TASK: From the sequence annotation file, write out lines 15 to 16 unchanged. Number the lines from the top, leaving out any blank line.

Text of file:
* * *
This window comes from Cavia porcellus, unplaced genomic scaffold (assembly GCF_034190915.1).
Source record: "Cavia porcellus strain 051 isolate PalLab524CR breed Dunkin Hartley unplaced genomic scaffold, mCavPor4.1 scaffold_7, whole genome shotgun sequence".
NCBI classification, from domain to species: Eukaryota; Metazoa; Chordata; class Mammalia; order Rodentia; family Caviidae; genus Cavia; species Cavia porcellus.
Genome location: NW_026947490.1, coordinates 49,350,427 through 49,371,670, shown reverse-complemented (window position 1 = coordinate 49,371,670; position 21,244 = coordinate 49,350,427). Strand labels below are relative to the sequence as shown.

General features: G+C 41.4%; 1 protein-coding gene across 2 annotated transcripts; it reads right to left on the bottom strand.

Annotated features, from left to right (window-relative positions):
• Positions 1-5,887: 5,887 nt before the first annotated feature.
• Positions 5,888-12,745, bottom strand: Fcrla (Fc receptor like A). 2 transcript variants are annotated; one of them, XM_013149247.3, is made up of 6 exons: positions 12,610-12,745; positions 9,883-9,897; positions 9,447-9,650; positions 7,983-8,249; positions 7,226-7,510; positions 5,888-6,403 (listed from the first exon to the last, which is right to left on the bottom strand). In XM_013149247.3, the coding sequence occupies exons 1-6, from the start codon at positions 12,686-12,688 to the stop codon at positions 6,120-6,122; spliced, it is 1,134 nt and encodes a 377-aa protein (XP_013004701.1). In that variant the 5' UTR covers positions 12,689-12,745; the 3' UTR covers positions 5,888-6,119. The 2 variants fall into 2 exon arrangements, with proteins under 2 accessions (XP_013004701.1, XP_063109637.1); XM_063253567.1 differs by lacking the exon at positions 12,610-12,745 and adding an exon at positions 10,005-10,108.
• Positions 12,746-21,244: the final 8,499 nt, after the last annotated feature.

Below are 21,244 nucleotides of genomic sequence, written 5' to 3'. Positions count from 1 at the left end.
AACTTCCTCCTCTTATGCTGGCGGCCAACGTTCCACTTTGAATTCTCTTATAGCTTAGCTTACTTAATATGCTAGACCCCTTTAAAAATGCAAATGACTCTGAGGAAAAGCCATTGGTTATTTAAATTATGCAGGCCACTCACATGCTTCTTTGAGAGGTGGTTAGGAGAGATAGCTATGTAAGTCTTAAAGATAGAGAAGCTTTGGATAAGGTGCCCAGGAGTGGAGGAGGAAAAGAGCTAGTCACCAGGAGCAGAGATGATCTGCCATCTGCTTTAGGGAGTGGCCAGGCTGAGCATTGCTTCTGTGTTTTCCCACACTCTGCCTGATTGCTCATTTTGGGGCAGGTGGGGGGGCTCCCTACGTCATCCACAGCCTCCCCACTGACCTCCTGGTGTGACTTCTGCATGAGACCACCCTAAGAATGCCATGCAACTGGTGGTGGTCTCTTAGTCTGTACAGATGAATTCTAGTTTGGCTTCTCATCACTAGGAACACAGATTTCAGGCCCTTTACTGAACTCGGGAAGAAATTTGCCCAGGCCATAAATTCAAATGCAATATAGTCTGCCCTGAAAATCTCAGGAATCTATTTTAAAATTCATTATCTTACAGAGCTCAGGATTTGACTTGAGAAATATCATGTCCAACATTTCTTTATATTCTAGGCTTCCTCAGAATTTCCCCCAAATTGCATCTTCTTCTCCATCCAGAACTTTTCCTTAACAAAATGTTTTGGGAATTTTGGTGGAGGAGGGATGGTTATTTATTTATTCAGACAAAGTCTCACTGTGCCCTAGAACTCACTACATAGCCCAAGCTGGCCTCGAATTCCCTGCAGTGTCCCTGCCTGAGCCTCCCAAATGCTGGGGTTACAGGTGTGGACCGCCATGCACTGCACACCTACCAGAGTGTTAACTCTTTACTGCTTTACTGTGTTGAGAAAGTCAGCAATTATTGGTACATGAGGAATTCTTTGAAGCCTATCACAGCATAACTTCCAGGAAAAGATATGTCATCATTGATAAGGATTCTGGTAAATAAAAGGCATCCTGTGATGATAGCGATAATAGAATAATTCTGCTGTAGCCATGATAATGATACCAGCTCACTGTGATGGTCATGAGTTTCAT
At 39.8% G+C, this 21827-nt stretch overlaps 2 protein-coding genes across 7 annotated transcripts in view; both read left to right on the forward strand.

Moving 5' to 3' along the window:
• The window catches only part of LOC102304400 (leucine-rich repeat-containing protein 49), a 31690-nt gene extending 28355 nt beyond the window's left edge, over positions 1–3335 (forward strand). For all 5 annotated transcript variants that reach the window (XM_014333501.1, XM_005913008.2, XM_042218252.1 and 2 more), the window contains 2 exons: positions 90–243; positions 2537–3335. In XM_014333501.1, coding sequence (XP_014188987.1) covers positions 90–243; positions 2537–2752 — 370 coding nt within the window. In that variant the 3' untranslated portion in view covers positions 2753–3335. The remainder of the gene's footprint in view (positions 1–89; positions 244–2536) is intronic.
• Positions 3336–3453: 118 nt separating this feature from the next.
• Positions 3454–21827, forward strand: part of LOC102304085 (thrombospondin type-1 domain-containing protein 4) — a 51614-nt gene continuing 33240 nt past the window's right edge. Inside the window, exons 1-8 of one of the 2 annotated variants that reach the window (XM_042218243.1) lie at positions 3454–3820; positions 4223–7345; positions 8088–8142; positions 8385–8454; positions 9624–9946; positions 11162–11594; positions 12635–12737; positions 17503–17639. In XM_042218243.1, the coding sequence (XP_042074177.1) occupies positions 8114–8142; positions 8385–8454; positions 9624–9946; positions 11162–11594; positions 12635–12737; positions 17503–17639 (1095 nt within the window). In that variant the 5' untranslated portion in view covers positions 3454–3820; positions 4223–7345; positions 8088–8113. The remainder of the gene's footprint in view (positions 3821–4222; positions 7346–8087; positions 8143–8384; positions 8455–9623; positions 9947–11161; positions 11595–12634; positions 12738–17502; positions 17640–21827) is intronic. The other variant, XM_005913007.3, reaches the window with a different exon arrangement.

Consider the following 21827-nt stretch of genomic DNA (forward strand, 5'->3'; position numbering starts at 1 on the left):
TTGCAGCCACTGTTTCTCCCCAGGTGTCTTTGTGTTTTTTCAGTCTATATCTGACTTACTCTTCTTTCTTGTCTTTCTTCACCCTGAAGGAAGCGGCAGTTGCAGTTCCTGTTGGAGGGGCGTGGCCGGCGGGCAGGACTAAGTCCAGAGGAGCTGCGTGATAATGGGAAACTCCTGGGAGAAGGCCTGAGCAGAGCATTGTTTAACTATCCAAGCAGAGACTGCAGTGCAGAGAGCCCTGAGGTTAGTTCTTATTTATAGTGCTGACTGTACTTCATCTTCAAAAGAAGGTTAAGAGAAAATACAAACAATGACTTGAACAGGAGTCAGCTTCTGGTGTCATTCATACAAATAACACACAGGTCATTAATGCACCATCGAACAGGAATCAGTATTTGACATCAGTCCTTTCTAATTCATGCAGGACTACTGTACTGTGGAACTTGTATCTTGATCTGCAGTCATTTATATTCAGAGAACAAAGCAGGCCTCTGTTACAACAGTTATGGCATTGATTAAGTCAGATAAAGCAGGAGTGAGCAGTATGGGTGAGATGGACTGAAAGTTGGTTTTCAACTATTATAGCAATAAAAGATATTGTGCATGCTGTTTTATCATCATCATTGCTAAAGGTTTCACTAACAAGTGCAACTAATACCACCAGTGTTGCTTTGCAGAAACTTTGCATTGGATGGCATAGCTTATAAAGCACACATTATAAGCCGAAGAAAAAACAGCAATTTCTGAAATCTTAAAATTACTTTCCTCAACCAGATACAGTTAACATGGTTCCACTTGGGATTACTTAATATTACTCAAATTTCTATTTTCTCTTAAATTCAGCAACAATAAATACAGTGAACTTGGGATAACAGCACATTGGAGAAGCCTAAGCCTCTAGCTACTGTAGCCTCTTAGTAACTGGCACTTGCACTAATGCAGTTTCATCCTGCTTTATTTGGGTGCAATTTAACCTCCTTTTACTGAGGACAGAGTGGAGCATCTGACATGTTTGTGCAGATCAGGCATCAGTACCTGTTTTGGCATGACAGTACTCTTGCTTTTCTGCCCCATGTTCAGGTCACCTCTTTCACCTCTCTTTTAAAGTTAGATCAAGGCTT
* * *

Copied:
• Positions 3336–3453: 118 nt separating this feature from the next.
• Positions 3454–21827, forward strand: part of LOC102304085 (thrombospondin type-1 domain-containing protein 4) — a 51614-nt gene continuing 33240 nt past the window's right edge. Inside the window, exons 1-8 of one of the 2 annotated variants that reach the window (XM_042218243.1) lie at positions 3454–3820; positions 4223–7345; positions 8088–8142; positions 8385–8454; positions 9624–9946; positions 11162–11594; positions 12635–12737; positions 17503–17639. In XM_042218243.1, the coding sequence (XP_042074177.1) occupies positions 8114–8142; positions 8385–8454; positions 9624–9946; positions 11162–11594; positions 12635–12737; positions 17503–17639 (1095 nt within the window). In that variant the 5' untranslated portion in view covers positions 3454–3820; positions 4223–7345; positions 8088–8113. The remainder of the gene's footprint in view (positions 3821–4222; positions 7346–8087; positions 8143–8384; positions 8455–9623; positions 9947–11161; positions 11595–12634; positions 12738–17502; positions 17640–21827) is intronic. The other variant, XM_005913007.3, reaches the window with a different exon arrangement.